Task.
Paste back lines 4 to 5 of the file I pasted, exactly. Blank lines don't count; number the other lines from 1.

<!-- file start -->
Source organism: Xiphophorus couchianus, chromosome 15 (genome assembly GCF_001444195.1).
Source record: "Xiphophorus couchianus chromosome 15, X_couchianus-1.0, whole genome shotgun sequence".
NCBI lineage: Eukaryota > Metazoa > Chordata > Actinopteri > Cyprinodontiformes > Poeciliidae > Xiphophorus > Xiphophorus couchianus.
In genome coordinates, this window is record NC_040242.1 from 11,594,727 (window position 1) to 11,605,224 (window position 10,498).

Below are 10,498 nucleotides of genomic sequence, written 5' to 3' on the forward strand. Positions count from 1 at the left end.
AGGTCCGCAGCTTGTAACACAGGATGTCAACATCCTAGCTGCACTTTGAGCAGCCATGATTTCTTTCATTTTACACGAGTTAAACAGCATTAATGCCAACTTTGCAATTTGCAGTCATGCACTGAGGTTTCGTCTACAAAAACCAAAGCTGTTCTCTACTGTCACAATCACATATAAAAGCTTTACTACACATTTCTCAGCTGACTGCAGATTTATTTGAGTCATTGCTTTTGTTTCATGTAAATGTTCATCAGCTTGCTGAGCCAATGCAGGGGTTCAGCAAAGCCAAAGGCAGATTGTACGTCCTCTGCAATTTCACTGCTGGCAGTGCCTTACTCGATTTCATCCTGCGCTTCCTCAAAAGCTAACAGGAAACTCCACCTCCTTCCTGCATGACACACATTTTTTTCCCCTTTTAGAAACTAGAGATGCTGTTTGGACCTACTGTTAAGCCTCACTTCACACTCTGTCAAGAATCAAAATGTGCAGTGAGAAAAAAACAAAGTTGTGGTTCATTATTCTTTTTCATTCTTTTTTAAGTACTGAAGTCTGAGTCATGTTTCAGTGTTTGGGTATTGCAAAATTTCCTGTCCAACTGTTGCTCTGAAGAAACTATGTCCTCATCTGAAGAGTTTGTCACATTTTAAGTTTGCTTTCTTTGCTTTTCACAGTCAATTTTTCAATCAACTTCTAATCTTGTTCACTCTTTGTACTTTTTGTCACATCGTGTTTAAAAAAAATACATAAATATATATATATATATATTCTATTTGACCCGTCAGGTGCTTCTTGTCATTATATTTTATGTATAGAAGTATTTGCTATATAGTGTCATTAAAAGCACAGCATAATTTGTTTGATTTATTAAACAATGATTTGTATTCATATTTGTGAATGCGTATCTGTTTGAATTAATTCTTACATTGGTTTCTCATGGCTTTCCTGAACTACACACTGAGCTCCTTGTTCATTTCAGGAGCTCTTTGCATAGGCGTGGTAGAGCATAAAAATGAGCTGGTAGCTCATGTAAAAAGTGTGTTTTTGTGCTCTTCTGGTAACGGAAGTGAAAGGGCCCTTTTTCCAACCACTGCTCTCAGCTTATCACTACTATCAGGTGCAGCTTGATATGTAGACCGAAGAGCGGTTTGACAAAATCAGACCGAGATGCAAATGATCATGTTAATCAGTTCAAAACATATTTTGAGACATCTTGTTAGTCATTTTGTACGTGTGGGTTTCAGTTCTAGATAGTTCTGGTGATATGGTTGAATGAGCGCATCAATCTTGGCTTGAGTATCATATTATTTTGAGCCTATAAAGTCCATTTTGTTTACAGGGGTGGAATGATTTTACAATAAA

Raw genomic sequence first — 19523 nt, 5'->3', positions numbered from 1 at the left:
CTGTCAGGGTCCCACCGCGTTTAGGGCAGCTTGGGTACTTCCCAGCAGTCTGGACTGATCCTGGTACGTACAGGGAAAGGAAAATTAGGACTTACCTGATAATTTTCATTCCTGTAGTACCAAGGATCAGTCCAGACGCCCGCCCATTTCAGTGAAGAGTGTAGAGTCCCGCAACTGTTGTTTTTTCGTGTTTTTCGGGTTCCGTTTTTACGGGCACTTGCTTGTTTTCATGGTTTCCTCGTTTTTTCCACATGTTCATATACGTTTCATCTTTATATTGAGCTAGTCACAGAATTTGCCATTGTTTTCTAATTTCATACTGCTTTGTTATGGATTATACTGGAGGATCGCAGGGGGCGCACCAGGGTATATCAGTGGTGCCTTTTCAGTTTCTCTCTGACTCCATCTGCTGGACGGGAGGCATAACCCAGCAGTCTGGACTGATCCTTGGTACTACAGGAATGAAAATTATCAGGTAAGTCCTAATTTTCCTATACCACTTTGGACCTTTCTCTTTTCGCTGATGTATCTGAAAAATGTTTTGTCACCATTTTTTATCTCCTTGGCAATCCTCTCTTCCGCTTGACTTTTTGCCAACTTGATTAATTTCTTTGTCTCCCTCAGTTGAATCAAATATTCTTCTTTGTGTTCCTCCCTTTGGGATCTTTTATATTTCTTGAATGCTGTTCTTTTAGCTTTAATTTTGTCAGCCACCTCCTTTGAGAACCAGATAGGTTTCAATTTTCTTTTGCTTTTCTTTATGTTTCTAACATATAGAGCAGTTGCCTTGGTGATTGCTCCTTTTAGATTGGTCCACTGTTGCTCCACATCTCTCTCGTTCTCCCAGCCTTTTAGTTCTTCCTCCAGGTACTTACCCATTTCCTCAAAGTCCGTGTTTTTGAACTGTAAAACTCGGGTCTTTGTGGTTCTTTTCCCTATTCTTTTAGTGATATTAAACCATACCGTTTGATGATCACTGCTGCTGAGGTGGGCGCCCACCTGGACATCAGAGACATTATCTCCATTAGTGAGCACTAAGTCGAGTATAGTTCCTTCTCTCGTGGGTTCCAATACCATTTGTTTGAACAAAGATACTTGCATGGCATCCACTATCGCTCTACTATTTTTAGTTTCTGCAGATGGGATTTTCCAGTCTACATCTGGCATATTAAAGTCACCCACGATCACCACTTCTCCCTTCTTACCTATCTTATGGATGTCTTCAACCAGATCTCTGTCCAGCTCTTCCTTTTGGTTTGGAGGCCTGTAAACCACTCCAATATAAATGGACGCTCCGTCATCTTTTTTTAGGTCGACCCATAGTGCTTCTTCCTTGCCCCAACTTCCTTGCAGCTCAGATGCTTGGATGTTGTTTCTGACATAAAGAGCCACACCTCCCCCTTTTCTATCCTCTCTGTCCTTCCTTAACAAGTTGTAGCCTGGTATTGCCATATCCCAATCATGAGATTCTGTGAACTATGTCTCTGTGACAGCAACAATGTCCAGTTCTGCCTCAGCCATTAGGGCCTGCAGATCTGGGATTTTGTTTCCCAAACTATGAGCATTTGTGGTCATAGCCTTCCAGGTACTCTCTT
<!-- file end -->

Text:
In genome coordinates, this window is record NC_040242.1 from 11,594,727 (window position 1) to 11,605,224 (window position 10,498).

Below are 10,498 nucleotides of genomic sequence, written 5' to 3' on the forward strand. Positions count from 1 at the left end.